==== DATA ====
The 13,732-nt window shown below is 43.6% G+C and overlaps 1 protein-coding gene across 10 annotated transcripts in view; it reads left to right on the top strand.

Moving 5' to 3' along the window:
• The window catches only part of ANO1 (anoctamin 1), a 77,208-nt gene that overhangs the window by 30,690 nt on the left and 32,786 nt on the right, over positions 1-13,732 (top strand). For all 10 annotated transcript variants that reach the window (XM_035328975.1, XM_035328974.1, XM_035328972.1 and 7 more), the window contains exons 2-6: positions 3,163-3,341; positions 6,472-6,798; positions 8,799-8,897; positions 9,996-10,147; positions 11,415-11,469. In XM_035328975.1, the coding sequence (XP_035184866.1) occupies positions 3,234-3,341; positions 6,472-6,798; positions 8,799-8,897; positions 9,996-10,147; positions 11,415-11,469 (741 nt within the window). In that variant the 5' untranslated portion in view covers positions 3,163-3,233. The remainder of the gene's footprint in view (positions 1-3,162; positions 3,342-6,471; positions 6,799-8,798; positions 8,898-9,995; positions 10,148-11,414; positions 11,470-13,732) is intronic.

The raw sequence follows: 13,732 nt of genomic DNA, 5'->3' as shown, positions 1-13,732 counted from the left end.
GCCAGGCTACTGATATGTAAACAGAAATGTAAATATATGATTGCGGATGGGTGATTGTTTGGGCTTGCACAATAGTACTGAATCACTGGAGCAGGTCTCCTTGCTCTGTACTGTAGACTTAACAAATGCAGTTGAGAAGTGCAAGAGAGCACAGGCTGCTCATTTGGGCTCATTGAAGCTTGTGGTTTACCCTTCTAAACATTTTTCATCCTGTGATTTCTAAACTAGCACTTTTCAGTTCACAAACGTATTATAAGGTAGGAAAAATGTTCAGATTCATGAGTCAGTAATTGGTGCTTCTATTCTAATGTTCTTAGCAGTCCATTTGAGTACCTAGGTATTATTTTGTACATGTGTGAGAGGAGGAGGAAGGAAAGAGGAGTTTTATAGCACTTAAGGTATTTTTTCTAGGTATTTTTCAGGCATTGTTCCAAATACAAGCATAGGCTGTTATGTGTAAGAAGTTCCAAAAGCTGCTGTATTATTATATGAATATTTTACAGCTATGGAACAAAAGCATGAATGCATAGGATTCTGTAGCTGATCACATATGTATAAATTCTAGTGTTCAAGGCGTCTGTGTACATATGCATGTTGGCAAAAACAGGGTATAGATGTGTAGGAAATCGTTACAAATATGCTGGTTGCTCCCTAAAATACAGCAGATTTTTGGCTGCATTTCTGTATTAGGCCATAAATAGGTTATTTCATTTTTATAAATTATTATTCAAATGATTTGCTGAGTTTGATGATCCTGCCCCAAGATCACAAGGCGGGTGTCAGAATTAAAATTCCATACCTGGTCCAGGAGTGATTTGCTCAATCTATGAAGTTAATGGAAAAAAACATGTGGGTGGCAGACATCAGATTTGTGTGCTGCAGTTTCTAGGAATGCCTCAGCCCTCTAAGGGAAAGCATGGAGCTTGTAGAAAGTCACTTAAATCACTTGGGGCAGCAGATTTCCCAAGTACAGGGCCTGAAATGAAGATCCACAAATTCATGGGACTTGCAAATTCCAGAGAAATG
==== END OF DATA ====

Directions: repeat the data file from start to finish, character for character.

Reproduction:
The 13,732-nt window shown below is 43.6% G+C and overlaps 1 protein-coding gene across 10 annotated transcripts in view; it reads left to right on the top strand.

Moving 5' to 3' along the window:
• The window catches only part of ANO1 (anoctamin 1), a 77,208-nt gene that overhangs the window by 30,690 nt on the left and 32,786 nt on the right, over positions 1-13,732 (top strand). For all 10 annotated transcript variants that reach the window (XM_035328975.1, XM_035328974.1, XM_035328972.1 and 7 more), the window contains exons 2-6: positions 3,163-3,341; positions 6,472-6,798; positions 8,799-8,897; positions 9,996-10,147; positions 11,415-11,469. In XM_035328975.1, the coding sequence (XP_035184866.1) occupies positions 3,234-3,341; positions 6,472-6,798; positions 8,799-8,897; positions 9,996-10,147; positions 11,415-11,469 (741 nt within the window). In that variant the 5' untranslated portion in view covers positions 3,163-3,233. The remainder of the gene's footprint in view (positions 1-3,162; positions 3,342-6,471; positions 6,799-8,798; positions 8,898-9,995; positions 10,148-11,414; positions 11,470-13,732) is intronic.

The raw sequence follows: 13,732 nt of genomic DNA, 5'->3' as shown, positions 1-13,732 counted from the left end.
GCCAGGCTACTGATATGTAAACAGAAATGTAAATATATGATTGCGGATGGGTGATTGTTTGGGCTTGCACAATAGTACTGAATCACTGGAGCAGGTCTCCTTGCTCTGTACTGTAGACTTAACAAATGCAGTTGAGAAGTGCAAGAGAGCACAGGCTGCTCATTTGGGCTCATTGAAGCTTGTGGTTTACCCTTCTAAACATTTTTCATCCTGTGATTTCTAAACTAGCACTTTTCAGTTCACAAACGTATTATAAGGTAGGAAAAATGTTCAGATTCATGAGTCAGTAATTGGTGCTTCTATTCTAATGTTCTTAGCAGTCCATTTGAGTACCTAGGTATTATTTTGTACATGTGTGAGAGGAGGAGGAAGGAAAGAGGAGTTTTATAGCACTTAAGGTATTTTTTCTAGGTATTTTTCAGGCATTGTTCCAAATACAAGCATAGGCTGTTATGTGTAAGAAGTTCCAAAAGCTGCTGTATTATTATATGAATATTTTACAGCTATGGAACAAAAGCATGAATGCATAGGATTCTGTAGCTGATCACATATGTATAAATTCTAGTGTTCAAGGCGTCTGTGTACATATGCATGTTGGCAAAAACAGGGTATAGATGTGTAGGAAATCGTTACAAATATGCTGGTTGCTCCCTAAAATACAGCAGATTTTTGGCTGCATTTCTGTATTAGGCCATAAATAGGTTATTTCATTTTTATAAATTATTATTCAAATGATTTGCTGAGTTTGATGATCCTGCCCCAAGATCACAAGGCGGGTGTCAGAATTAAAATTCCATACCTGGTCCAGGAGTGATTTGCTCAATCTATGAAGTTAATGGAAAAAAACATGTGGGTGGCAGACATCAGATTTGTGTGCTGCAGTTTCTAGGAATGCCTCAGCCCTCTAAGGGAAAGCATGGAGCTTGTAGAAAGTCACTTAAATCACTTGGGGCAGCAGATTTCCCAAGTACAGGGCCTGAAATGAAGATCCACAAATTCATGGGACTTGCAAATTCCAGAGAAATG